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HANOI — A major musical event is in the making for the Association of Southeast Asian Nations and East Asia Summit meetings in Hanoi in October.

Artists from the 10 countries making up ASEAN will form an orchestra to be conducted by the world-renowned Yoshikazu Fukumura.

The performance is expected to become an official feature of the international conferences, officials at Vietnam’s culture ministry said.

The idea was conceived when Fukumura was conducting the symphony orchestra of the Ho Chi Minh City Conservatory of Music last November.

At the time, he talked about regional trends in classical music with the head of the Ho Chi Minh City Conservatory as well as with officials of the ASEAN Secretariat and the Nippon Foundation, a Japanese philanthropic organization.

According to Fukumura, while most of the orchestras in ASEAN countries recruit a good number of Westerners, Vietnam has five orchestras made up almost entirely of local artists.

Many musicians acquired excellent skills because of Vietnam’s historical ties with the West, the birthplace of classical music, Fukumura said. The country used to be a French colony and had a bond of socialist brotherhood with the former Soviet Union and Eastern European nations.

With Vietnam chairing ASEAN this year, Fukumura and others came up with the idea to form an orchestra of musicians from all of the association’s countries. The proposal was endorsed by ASEAN Secretary General Surin Pitsuwan, who advocates fostering closer ties among the various communities in the region.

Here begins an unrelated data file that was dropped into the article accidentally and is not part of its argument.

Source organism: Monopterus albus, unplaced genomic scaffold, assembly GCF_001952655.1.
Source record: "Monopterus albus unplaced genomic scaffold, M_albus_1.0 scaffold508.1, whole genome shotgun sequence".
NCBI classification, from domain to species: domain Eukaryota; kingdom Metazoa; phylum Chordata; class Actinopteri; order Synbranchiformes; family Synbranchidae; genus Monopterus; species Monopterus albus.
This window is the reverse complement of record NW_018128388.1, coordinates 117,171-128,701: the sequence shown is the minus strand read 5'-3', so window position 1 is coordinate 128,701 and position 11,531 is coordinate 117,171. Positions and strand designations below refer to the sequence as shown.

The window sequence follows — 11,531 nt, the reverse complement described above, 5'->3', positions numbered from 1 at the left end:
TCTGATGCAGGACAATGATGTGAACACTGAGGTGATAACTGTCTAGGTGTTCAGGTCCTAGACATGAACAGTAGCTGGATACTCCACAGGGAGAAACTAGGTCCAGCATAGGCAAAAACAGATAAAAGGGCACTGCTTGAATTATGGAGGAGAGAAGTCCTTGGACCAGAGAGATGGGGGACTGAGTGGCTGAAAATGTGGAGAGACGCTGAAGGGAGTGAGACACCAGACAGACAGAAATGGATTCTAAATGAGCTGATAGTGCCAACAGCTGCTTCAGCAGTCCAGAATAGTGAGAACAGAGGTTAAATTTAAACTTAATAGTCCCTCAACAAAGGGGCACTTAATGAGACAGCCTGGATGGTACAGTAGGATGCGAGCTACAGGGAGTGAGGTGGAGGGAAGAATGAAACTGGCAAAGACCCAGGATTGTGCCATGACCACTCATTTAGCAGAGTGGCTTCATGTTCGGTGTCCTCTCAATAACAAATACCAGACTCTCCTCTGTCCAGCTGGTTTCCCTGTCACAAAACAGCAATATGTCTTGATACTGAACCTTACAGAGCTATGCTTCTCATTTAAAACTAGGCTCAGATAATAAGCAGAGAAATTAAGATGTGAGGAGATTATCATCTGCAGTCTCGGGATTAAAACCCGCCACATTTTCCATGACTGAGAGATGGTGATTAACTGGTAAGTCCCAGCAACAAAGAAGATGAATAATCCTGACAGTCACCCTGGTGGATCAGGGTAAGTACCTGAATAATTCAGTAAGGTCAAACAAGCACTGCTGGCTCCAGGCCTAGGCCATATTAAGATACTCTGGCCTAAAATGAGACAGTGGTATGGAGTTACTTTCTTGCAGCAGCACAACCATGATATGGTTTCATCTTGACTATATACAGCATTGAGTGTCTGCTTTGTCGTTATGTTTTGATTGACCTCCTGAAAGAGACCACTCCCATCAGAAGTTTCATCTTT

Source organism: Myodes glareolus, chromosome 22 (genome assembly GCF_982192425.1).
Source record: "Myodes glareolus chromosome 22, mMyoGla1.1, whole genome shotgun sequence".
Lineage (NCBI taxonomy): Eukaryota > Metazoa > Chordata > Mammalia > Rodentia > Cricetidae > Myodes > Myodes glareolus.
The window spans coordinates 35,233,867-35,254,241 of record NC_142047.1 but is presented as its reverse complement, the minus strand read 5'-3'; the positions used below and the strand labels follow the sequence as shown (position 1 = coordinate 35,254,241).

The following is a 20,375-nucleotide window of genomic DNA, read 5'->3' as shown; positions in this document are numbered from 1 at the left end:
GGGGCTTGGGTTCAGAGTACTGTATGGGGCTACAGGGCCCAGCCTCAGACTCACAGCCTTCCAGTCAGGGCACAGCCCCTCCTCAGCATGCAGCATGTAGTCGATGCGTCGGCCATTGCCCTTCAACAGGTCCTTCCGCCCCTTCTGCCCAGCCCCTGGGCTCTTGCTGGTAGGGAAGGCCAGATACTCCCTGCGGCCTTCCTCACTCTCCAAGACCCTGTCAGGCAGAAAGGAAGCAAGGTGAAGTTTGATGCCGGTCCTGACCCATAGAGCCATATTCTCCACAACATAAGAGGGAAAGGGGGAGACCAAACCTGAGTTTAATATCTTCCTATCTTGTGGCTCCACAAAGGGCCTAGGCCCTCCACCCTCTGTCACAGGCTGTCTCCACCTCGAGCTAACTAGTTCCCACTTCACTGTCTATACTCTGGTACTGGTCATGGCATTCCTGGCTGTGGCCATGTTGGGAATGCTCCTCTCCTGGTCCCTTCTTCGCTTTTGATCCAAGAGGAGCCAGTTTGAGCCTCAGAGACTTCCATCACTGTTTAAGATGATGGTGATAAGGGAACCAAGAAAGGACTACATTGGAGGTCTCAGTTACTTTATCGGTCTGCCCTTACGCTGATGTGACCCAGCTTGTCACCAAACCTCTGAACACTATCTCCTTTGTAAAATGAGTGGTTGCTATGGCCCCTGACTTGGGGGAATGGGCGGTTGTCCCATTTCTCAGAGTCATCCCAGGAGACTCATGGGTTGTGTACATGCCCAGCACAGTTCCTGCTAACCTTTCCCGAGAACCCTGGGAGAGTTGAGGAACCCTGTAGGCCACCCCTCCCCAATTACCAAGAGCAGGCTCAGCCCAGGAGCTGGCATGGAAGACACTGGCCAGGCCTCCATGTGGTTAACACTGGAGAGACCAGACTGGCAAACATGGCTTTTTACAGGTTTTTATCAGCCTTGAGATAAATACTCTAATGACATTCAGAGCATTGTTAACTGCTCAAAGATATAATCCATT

The Nippon Foundation offered funding and the Vietnamese government came out in favor of the project in April.

Fukumura for long has been active internationally. In addition to Europe and Latin America, he has conducted orchestras in Singapore, Thailand and the Philippines.

In the 1990s, he helped restore the prestige of the Vietnam National Symphony Orchestra at the request of the government after the country was battered by acute political and economic turmoil. His efforts earned Hanoi’s trust.

The planned ASEAN orchestra is expected to comprise about 80 musicians, of which 60 will come from Vietnamese orchestras. Two or three will be picked from each of the other ASEAN countries.

Fukumura attended the first round of auditions in Myanmar in late May and talent-hunting took place in Cambodia and Laos earlier this month.

The orchestra will play at the Hanoi Opera House before the leaders of the ASEAN nations as well as those of Japan, China and South Korea.

“Each country has its unique culture, but an orchestra can bring together people from various cultural backgrounds,” Fukumura said.

People often say orchestras are meant to play Western music, Fukumura pointed out. “But just as English is an international language, orchestras — and classical music — can be as international.

“I want to see the ASEAN orchestra become a permanent institution,” he said. “If we keep up our efforts, we’ll be able to create Asian music.”

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